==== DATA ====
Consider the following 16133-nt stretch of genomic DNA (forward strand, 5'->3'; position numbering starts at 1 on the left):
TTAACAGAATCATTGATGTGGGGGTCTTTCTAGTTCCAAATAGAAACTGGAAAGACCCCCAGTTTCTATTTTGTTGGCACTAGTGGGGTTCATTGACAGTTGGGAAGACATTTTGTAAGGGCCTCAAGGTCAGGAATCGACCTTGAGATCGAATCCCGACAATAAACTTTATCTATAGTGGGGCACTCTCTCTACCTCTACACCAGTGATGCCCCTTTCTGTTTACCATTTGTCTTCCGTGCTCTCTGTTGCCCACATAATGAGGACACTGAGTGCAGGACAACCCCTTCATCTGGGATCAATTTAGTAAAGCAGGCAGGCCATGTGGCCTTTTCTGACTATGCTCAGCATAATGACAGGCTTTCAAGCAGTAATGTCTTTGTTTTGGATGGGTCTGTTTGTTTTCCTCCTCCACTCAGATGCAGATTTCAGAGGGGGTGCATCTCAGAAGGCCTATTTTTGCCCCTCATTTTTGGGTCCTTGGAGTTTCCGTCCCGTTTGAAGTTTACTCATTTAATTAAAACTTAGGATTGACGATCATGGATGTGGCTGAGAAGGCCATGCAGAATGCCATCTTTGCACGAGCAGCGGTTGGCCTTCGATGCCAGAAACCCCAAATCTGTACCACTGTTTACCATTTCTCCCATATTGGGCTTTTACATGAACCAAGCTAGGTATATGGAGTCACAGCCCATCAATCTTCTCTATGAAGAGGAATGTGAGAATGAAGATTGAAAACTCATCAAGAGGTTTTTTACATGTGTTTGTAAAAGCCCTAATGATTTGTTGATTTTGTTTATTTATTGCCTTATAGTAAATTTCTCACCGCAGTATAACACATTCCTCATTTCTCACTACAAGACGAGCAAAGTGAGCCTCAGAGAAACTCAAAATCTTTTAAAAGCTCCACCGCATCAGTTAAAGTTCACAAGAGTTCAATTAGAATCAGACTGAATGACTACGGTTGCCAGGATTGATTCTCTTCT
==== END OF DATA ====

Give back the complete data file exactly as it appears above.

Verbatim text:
Consider the following 16133-nt stretch of genomic DNA (forward strand, 5'->3'; position numbering starts at 1 on the left):
TTAACAGAATCATTGATGTGGGGGTCTTTCTAGTTCCAAATAGAAACTGGAAAGACCCCCAGTTTCTATTTTGTTGGCACTAGTGGGGTTCATTGACAGTTGGGAAGACATTTTGTAAGGGCCTCAAGGTCAGGAATCGACCTTGAGATCGAATCCCGACAATAAACTTTATCTATAGTGGGGCACTCTCTCTACCTCTACACCAGTGATGCCCCTTTCTGTTTACCATTTGTCTTCCGTGCTCTCTGTTGCCCACATAATGAGGACACTGAGTGCAGGACAACCCCTTCATCTGGGATCAATTTAGTAAAGCAGGCAGGCCATGTGGCCTTTTCTGACTATGCTCAGCATAATGACAGGCTTTCAAGCAGTAATGTCTTTGTTTTGGATGGGTCTGTTTGTTTTCCTCCTCCACTCAGATGCAGATTTCAGAGGGGGTGCATCTCAGAAGGCCTATTTTTGCCCCTCATTTTTGGGTCCTTGGAGTTTCCGTCCCGTTTGAAGTTTACTCATTTAATTAAAACTTAGGATTGACGATCATGGATGTGGCTGAGAAGGCCATGCAGAATGCCATCTTTGCACGAGCAGCGGTTGGCCTTCGATGCCAGAAACCCCAAATCTGTACCACTGTTTACCATTTCTCCCATATTGGGCTTTTACATGAACCAAGCTAGGTATATGGAGTCACAGCCCATCAATCTTCTCTATGAAGAGGAATGTGAGAATGAAGATTGAAAACTCATCAAGAGGTTTTTTACATGTGTTTGTAAAAGCCCTAATGATTTGTTGATTTTGTTTATTTATTGCCTTATAGTAAATTTCTCACCGCAGTATAACACATTCCTCATTTCTCACTACAAGACGAGCAAAGTGAGCCTCAGAGAAACTCAAAATCTTTTAAAAGCTCCACCGCATCAGTTAAAGTTCACAAGAGTTCAATTAGAATCAGACTGAATGACTACGGTTGCCAGGATTGATTCTCTTCT